For any other entries, the sysexts can be added to the EFI/kairos/$EFI_ENTRY_NAME.extra.d/ directory directly. So if we had a custom entry in which the EFI file is called customentry.efi the path to add the sysexts would be EFI/kairos/customentry.efi.extra.d/.

This can be done either manually once installation is finished, by mounting the EFI partition, creating the dirs and copying the sysexts, or by adding a step to the install configuration that will do this automatically (after-install stage).

We recommend bundling the sysexts during the build process, but this is an alternative for those cases where the sysexts are not known at build time or need to be added later to an existing system.

This is also a good choice for testing sysexts before bundling them into the install media as they can be added to just one entry in the system and tested without affecting other entries.

Boot workflow

During boot, systemd-stub will copy and measure the system extensions from the proper directory according to the loaded EFI file (/EFI/kairos/$EFI_FILE.efi.extra.d/) and copy them into the initrd /.extra/sysext directory. Immucore then will extract the public keys from the firmware and save them under /run/verity.d so the systemd extensions can be veried against those. Immucore will then verify those sysexts to see if they are signed and verity protected. If they are, they will be copied under /run/extensions and during the initramfs yip stage the systemd-sysext service will be run and they will be mounted in their proper directories.

The enablement of the system extensions service is done at the last step in the initramfs stage to not collide with anything in those stages writing to the directories under /usr/local (mounted from persistent partition), as some dirs get mounted as read only, they could collide with the stages writing to those dirs.

So, if using binaries from the system extensions is needed during boot, make sure they are done after the initramfs stage. Otherwise, they wont be available in earlier stages.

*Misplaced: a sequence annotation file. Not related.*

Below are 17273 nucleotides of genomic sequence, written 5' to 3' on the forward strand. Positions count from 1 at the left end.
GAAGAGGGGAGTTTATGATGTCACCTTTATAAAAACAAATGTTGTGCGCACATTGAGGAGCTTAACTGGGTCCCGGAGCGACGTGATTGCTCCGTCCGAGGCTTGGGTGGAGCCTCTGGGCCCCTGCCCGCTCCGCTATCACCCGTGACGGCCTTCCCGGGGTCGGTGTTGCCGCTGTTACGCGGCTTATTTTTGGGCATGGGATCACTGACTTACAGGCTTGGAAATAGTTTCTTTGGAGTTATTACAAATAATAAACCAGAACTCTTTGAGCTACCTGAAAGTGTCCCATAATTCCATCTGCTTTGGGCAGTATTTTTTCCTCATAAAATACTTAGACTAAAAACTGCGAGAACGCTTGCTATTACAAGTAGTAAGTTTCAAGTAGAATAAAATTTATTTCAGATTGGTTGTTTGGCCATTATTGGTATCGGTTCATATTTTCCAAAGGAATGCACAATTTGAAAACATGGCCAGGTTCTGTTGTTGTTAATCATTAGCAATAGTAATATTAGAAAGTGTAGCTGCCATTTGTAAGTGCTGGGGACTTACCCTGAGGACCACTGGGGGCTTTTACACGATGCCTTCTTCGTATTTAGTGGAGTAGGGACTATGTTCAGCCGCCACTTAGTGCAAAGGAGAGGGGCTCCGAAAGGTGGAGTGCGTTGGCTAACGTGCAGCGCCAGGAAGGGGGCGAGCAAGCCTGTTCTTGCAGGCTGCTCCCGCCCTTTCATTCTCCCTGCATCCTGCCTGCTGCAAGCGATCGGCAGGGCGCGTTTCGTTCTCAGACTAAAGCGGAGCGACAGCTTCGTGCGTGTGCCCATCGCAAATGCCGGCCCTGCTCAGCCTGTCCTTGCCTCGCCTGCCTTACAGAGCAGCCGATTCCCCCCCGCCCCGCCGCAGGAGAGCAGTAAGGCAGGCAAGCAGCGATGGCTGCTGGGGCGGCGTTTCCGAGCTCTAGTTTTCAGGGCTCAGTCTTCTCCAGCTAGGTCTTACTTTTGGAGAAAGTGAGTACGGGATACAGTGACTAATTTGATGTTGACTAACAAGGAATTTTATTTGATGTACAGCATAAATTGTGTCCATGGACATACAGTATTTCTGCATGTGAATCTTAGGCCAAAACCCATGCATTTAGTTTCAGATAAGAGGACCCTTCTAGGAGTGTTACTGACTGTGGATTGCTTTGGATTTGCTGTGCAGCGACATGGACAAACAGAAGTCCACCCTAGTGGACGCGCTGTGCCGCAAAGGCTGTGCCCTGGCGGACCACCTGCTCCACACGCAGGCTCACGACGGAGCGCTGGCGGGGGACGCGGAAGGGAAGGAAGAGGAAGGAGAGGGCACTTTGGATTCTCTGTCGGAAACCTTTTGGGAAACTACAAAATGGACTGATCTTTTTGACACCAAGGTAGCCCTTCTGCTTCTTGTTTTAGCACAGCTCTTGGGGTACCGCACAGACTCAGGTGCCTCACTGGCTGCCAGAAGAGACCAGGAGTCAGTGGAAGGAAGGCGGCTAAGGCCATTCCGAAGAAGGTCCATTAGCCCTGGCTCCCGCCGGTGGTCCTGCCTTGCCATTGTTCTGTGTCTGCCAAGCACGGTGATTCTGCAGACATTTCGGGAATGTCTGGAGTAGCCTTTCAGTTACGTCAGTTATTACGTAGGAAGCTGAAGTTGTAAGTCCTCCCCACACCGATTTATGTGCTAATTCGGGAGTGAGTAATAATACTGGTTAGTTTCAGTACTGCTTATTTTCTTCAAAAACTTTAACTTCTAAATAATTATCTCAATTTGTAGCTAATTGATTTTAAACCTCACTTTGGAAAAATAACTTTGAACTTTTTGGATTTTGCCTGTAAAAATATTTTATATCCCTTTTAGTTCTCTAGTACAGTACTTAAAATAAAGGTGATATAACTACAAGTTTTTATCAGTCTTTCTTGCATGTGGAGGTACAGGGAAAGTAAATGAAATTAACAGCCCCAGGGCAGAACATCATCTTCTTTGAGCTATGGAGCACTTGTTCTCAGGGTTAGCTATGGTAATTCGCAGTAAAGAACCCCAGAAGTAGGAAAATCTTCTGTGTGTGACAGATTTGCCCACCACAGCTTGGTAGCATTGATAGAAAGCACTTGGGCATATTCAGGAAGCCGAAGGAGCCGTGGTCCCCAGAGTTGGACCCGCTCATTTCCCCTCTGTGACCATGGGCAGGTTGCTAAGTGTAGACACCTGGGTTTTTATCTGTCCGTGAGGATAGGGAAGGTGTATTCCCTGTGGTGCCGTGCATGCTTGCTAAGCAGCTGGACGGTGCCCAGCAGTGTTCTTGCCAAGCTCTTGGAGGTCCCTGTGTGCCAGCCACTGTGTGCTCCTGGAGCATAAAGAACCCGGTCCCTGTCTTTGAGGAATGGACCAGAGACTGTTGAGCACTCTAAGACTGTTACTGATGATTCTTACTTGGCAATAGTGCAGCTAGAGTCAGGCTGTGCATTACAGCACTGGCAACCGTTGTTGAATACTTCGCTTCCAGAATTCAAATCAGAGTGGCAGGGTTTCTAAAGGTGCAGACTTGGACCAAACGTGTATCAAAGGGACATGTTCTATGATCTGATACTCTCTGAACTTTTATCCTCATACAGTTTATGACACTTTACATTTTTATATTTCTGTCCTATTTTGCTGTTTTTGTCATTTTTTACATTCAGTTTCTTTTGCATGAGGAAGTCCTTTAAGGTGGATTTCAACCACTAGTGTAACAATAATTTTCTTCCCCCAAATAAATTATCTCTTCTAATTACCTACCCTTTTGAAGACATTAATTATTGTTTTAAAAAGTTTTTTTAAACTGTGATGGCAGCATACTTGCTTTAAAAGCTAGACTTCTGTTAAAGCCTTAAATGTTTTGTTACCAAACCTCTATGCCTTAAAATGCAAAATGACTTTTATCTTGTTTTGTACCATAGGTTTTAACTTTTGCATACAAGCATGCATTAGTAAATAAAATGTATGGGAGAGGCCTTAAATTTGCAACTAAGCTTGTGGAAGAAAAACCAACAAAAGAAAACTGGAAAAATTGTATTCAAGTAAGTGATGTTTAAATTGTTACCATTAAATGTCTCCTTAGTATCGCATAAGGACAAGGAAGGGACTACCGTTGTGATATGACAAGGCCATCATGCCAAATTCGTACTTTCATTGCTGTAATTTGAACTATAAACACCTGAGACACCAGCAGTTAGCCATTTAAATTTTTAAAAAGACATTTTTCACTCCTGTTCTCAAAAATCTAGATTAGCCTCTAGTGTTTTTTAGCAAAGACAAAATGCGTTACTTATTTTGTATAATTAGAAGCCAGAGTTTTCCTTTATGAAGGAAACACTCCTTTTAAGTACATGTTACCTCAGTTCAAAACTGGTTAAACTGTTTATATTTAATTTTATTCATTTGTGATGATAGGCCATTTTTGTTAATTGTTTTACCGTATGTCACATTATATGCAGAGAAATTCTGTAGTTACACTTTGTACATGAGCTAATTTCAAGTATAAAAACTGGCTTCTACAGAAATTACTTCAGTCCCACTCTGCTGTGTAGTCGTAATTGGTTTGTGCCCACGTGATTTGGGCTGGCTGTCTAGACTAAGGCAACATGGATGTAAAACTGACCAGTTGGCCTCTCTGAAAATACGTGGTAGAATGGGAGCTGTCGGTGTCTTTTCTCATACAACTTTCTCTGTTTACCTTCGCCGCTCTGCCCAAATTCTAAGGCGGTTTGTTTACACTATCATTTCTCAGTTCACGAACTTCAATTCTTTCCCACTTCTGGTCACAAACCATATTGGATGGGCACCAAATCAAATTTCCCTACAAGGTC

Known issues

  • Sysext images need to be named with the extension .sysext.raw to be identified correctly. This is a design choice to avoid conflicts with other files that could be present in the EFI partition and we don’t expect this to change in the future.
  • Any folder that is mounted as a system extension will be mounted as read-only. So if your sysext is mounting /usr/local/bin to add binaries, it will be mounted as read-only. Other sysexts can be added and they will be merged correctly, but the final dir will be read-only. This is a limitation of the current systemd version (lower than 256) and will be addressed in future releases.
  • Only /usr can be extended. This is a design choice and might change in the future to allow other directories to be extended.
  • System extensions provided binaries are only available after the initramfs stage.
  • Any extensions bundled on the install media will be available in the active and passive boot entries. Any other custom entries will need to have the sysexts copied manually to the proper directory in the EFI partition.
  • recovery and autoreset boot entries have no extensions nor are planned to have. This is a Kairos design choice to keep the recovery environment as minimal as possible without anything that could break it.
  • Currently only signed+verity sysexts are supported.
  • Sysexts need to be signed with the same key/cert as the ones used to sign the EFI files. As those are part of the system and available in the EFI firmware, we can extract the public part and verify the sysexts locally. Any of the PK, KEK or DB keys can be used to sign sysexts. This is planned to be expanded in the future to allow signing them with a different key/cert and provide the public keys as part of the install configuration so they can be verified.
  • Sysexts are mounted by the name order by trying to parse the name as a version and comparing it to others. This is done directly by systemd so be aware of the naming of your extensions and try to keep them in a versioned format. And example from systemd source code is provided as a guide:
*  (older) 122.1
         *     ^    123~rc1-1
         *     |    123
         *     |    123-a
         *     |    123-a.1
         *     |    123-1
         *     |    123-1.1
         *     |    123^post1
         *     |    123.a-1
         *     |    123.1-1
         *     v    123a-1
         *  (newer) 124-1